Broader market losses hit grains and oilseeds hard
Soybeans were sharply lower on fund and technical selling, falling through what had been support. Ag commodities generally saw pressure from the broader market on concerns about the spread of COVID-19. That included a big drop in the Dow Jones Industrial Average to start April, after the worst quarter in history for U.S. equities. The USDA expects an increase in bean acreage and that could rise further as we get closer to widespread planting because of concerns about corn profitability and ethanol demand. The trade is also keeping an eye out for new demand from China, but China has reportedly been buying soybeans actively from Brazil, with some analysts expecting record shipments during March. AgRural has Brazil’s bean crop at 123.5 million tons, down from the previous guess of 123.5 million, but still a record high. Forecasts for Argentina have beneficial near-term rainfall followed by a drier pattern more conducive for harvest activity. The USDA says February’s soybean crush was 182 million bushels, a decline of 7 million from January, but larger than expected and a jump of 19 million from February 2019. Soybean meal was mostly lower on spread adjustments, while bean oil was down on biodiesel demand concerns and the lower move in beans.
Corn was lower on fund and technical selling, with May near the contract low and December hitting a new one year low. The USDA is currently projecting corn planted area at 97 million acres, potentially the second largest on record, after 2012. That will probably change because of concerns about ethanol demand on the drop in crude oil. The weekly ethanol numbers were very bearish, with average production the lowest in six and a half years at 840,000 barrels, a drop of 165,000 on the week, while stocks were up 1.577 million barrels at a record 25.717 million. Those are both tied to a slowdown in demand because of stay at home and social distancing orders tied to coronavirus. The USDA’s next set of supply and demand estimates is currently scheduled for April 9th. Ethanol futures were sharply lower. The USDA says February’s corn for ethanol use was 433 million bushels, down 8% on the month, but up 8% on the year. DDGS production was 1.82 million tons, 7% less than the previous month, but 7% more than the year before.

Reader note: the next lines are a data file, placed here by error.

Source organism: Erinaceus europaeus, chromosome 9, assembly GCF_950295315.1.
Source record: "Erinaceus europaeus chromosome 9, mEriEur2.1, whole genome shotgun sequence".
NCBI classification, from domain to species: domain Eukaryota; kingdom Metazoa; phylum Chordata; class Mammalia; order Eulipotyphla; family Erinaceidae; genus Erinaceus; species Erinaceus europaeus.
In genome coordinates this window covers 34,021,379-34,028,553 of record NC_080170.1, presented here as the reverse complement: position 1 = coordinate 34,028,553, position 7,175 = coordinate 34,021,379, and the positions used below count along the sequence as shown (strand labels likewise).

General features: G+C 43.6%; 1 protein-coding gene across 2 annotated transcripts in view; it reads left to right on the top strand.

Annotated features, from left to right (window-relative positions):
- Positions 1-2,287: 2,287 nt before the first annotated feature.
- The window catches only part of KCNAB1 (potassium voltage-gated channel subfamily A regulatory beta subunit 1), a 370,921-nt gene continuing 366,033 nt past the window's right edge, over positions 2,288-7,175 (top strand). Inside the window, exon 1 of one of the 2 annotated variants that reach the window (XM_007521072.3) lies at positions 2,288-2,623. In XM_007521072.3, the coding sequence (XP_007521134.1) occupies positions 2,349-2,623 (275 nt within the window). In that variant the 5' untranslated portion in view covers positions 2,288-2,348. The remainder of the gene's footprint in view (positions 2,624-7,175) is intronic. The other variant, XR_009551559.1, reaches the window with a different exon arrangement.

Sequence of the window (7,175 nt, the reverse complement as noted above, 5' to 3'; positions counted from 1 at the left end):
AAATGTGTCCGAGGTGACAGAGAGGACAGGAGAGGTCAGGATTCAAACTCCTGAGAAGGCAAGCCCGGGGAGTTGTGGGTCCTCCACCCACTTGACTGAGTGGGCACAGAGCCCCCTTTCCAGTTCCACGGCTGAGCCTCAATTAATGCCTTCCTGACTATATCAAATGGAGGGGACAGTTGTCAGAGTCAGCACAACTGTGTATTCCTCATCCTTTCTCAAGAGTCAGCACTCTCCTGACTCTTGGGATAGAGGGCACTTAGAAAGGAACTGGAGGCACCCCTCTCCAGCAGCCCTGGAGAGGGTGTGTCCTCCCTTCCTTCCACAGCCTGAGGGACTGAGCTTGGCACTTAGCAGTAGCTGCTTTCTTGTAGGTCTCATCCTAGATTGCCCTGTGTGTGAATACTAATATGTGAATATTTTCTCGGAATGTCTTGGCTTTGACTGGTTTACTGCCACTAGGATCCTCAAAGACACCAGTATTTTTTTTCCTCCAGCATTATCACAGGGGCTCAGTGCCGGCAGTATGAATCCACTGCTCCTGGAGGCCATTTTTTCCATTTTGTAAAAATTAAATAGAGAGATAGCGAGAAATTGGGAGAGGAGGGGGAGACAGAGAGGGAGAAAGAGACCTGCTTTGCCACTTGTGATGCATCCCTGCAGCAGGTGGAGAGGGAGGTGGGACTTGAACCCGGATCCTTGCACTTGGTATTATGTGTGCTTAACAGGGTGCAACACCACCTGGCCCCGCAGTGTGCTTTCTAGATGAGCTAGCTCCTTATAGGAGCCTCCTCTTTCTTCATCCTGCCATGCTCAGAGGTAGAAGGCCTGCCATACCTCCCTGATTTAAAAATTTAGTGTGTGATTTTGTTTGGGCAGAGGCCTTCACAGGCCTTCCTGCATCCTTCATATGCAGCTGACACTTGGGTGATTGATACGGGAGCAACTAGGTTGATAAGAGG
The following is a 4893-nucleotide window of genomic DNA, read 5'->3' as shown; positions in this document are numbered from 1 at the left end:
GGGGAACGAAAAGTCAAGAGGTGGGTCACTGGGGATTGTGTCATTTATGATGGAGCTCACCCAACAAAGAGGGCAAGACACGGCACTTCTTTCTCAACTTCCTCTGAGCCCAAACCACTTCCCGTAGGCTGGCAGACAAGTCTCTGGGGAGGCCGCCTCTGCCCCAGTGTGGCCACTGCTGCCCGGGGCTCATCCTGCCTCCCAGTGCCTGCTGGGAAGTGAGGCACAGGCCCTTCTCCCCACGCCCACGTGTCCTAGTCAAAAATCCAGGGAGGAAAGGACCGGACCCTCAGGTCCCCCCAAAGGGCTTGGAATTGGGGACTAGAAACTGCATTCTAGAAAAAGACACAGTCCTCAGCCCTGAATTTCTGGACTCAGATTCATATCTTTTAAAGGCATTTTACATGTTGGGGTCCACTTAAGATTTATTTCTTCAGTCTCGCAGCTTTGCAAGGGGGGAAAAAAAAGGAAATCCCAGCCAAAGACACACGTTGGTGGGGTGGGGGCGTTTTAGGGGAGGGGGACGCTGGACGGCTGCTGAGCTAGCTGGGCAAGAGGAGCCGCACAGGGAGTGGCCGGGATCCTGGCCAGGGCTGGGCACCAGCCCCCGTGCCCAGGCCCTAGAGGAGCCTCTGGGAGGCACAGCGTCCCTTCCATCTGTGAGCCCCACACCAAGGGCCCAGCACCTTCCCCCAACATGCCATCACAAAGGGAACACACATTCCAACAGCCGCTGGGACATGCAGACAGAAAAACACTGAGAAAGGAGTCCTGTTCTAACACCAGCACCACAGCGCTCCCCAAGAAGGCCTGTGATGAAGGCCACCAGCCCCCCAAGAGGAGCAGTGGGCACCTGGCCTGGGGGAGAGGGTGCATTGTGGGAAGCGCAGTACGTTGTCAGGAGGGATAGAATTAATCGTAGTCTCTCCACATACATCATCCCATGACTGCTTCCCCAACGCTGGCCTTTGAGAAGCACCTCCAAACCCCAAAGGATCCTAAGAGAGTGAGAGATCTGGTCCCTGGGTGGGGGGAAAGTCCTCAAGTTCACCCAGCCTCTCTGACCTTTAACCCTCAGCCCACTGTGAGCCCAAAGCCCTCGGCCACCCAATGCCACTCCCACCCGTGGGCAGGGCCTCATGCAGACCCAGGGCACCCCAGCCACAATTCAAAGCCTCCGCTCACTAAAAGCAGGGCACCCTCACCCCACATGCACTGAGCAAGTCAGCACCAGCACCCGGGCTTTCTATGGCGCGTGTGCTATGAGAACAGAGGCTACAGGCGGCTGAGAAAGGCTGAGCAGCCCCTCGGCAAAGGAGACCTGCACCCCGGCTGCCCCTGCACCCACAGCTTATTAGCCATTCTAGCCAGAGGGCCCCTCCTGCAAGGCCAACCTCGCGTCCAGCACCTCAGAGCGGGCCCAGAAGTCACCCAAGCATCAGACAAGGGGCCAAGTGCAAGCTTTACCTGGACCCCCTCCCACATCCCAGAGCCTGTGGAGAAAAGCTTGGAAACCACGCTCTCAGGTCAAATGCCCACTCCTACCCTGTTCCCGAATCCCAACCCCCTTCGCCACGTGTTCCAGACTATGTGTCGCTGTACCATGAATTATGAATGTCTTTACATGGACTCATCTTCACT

The wheat complex was sharply lower on fund and technical selling. Contracts were down on the general bearishness and the bearish global fundamentals, but the USDA expects record low planted area this year and domestic demand is solid. Paris milling wheat was lower heading into the U.S. session. The trade is also watching winter wheat conditions as the crop emerges from dormancy and weather in the northern U.S. Plains ahead of widespread spring wheat planting. The USDA’s weekly crop progress and condition reports resume Monday, April 6th. Russia is still reportedly considering a cap on grain exports proposed by the Ag Ministry. DTN says Algeria bought 250,000 tons of milling wheat and Tunisia purchased 75,000 tons of milling wheat, both from an unknown origin. The USDA’s weekly export sales numbers are out Thursday morning.